There are three types of vegetation in the area suggesting the transition of elevations. The summit is covered with grass and the dwarf bamboo (Yushania niitakayamensis). At lower elevation, the mossy forest covers the mountainside. Below the small tree, fern, lichen, moss, and fog-covered mountainside is the coniferous forest. Mt. Pulag is also home to the Philippine Brown Deer, cloud rat (Crateromys schadenbergi) and the Luzon pygmy fruit bat (Otopteropus cartilagonodus).
Braving to camp at the summit during December, January and February exposes climbers to freezing temperatures and sometimes accompanied with rainfall. Planning ahead of time and considering the season of the year would prepare climbers from undue situations.
Respect and Protect
Respect the people and their culture. The beauty of Mt. Pulag has persevered until today mainly because of the belief and tradition of the locals surrounding it. Paying the meager registration, tour guide, and porter fee does not mean that you own them and the land. Give due respect to the locals, their culture and to the mountain.
Protect the environment. The influx of weekend and holiday tourists has a drastic impact on the mountain. For one, a lot of footpaths have been created in spite of the pre-climb orientation that only one path should be followed. Always practice the LNT principle when mountain climbing or camping. You can freely take pictures but don’t take any plant, stone or moss.
Sunset at the campsite. Unfortunately, the foggy afternoon blocked our view of the colourful sunset. During rainy season, this also becomes a problem during sunrise when the sun is covered with heavy fog and rain clouds.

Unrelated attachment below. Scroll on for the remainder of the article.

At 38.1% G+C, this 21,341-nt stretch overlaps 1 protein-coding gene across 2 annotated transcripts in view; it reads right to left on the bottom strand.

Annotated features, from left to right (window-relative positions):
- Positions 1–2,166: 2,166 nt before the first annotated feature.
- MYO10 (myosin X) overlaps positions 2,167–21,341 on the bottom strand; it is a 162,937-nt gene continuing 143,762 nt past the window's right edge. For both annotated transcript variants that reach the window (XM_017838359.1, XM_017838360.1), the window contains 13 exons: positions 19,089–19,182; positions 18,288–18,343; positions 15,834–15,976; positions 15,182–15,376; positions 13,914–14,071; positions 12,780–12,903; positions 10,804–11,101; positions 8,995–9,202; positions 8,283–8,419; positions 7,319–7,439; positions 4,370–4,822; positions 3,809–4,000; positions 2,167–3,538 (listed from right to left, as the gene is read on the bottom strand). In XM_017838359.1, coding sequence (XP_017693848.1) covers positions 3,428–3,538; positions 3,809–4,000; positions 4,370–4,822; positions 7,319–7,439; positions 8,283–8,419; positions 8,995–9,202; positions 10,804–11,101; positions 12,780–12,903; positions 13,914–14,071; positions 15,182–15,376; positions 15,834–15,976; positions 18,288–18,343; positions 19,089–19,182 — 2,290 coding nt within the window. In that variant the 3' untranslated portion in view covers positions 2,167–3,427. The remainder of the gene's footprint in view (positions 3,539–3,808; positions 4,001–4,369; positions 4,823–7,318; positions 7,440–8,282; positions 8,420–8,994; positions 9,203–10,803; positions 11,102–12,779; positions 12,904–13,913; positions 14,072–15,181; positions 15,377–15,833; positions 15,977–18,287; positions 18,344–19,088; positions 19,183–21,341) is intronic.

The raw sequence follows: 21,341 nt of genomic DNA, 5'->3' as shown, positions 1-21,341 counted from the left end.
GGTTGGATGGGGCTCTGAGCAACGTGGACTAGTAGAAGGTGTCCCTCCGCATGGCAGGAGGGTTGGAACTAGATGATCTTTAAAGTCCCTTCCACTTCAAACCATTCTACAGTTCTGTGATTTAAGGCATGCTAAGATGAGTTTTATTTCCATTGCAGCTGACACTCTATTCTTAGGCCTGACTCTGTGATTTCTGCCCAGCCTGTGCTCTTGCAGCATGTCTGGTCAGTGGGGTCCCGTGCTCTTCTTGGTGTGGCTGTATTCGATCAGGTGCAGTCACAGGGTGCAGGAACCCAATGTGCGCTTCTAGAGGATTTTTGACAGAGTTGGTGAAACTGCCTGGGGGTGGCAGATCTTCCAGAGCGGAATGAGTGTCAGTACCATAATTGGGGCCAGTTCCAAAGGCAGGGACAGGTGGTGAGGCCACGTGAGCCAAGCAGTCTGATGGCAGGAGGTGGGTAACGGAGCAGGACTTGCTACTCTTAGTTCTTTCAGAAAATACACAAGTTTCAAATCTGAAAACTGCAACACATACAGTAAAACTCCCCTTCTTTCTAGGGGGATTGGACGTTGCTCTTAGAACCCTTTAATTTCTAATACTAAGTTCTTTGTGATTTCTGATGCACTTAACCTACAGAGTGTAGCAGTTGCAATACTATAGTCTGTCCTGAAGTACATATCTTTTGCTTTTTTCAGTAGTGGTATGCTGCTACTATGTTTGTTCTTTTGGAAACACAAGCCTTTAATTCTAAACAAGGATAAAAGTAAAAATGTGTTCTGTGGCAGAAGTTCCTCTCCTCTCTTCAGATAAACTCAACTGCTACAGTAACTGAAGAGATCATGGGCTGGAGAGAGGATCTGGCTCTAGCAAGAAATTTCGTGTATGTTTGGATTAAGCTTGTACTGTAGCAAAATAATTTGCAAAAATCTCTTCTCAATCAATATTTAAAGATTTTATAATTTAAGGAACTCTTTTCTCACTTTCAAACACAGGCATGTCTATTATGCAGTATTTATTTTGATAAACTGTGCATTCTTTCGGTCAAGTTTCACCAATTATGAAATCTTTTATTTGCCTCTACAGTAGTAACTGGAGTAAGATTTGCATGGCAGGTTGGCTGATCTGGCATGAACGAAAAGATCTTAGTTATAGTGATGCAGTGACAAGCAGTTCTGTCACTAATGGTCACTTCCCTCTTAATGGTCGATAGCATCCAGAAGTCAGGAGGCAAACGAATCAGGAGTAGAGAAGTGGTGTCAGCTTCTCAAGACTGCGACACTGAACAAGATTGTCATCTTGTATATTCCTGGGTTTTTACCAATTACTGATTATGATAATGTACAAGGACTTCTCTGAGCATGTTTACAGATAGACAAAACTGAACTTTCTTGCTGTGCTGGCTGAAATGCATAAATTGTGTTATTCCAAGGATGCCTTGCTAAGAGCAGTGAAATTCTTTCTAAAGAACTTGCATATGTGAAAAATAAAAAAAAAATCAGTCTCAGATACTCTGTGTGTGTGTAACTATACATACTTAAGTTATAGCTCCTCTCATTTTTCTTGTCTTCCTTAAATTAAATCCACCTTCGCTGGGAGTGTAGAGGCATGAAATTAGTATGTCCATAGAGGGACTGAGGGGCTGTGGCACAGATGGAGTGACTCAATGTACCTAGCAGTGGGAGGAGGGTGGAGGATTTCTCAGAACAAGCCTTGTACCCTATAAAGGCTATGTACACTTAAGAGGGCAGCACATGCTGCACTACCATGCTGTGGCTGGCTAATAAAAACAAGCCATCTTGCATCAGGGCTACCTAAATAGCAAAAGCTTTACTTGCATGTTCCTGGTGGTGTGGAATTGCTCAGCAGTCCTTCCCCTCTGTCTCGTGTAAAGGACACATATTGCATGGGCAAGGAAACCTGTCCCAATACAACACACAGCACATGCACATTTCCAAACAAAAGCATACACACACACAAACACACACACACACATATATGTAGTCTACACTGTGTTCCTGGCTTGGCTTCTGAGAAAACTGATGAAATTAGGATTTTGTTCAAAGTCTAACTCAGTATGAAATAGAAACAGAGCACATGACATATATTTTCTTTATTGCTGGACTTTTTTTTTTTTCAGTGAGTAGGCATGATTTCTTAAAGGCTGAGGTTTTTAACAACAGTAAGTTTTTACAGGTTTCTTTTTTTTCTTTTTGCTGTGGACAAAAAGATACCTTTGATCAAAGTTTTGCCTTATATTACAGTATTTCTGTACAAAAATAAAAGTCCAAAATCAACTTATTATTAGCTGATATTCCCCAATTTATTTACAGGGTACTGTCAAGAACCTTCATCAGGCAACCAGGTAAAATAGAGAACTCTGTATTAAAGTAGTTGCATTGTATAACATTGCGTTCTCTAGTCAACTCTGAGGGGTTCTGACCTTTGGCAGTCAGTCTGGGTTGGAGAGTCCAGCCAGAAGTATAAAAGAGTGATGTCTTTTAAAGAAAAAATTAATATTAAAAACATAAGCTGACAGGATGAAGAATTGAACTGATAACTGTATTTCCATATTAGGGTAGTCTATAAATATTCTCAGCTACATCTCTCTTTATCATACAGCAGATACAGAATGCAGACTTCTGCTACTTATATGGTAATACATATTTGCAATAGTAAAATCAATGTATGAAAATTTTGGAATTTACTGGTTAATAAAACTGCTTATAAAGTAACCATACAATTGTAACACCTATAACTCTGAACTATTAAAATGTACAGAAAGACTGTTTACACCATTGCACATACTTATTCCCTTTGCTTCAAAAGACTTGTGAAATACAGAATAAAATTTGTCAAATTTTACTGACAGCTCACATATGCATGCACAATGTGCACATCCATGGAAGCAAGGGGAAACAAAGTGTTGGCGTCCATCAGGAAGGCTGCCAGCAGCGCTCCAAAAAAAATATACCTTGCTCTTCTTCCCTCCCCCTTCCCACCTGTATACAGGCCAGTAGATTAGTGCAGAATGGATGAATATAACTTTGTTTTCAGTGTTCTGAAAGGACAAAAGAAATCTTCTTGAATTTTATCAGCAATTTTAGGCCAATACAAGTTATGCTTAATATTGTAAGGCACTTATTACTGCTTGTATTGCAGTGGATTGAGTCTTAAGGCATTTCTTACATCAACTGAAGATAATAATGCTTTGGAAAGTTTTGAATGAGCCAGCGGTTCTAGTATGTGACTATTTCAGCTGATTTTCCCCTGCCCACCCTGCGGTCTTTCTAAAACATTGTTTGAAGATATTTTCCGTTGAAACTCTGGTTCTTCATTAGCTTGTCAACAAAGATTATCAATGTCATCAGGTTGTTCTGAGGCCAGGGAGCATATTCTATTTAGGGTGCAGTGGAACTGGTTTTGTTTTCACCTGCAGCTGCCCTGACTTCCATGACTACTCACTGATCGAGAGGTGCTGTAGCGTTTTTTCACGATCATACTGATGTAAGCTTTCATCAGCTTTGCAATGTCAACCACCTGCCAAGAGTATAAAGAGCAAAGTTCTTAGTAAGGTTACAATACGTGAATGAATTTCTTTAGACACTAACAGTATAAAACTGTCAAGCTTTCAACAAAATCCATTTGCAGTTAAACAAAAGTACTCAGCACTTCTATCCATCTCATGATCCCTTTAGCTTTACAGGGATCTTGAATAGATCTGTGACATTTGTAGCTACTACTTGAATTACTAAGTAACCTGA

During the dawn, the dark silhouette of the mountains adds to the beauty of the imminent sunrise. This is a common scene halfway to the summit.
The colors of the horizon will take your breath away. All you can do is widely open your eyes… and often your mouth, too.
The colourful sunrise and the sea of clouds will always be a treat to the early birds at the summit. You need to wake up and start the ascent to the summit as early as 4:00AM if you want to see this.
The sea of clouds sometimes become like a fast flowing river. Every minute, the wind changes the cloud scene.
The face of the mountains turns gold as it is kissed by the early morning sun.
Here comes the sun!
 You can witness mountain tops upon mountain tops touched by the rays of the sun.
The clusters of dwarf bamboos (Yushania niitakayamensis) at the summit grow as high as three to four feet.
During December to January, the dwarf bamboos are often moist from the fog. And they are haven for the ill-clothed climbers when the fog and chilly wind blows.
The rolling hills with the sea of clouds as background. When you thought you had your fill, more breath taking views are yet to be seen.
As the sun goes higher, the color of the grass-laden mountains turns to green.
The fog plays like a playful carpet. But this adds to the beauty of the moment making the mountaintops and hills like an elusive lady.
And just when a clear blue sky is needed, the fog and clouds obediently withdrew.
The sun warms the chilly atmosphere. Take note, however, that you are at high risk of sunburn without proper sun protection at this time and onwards.
It is not uncommon that you will just sit on the ground and be mesmerized by the wonder of God’s creation.
And yes, they’re grasses. And they’re beautiful.
It really must be the playground of the gods!

Even the trees are beautiful to behold.
Pres. Proclamation No. 75 (February 20, 1987). Retrieved on April 09, 2015 from
UNESCO (2006). Mt. Pulag National Park. Retrieved on April 09, 2015 from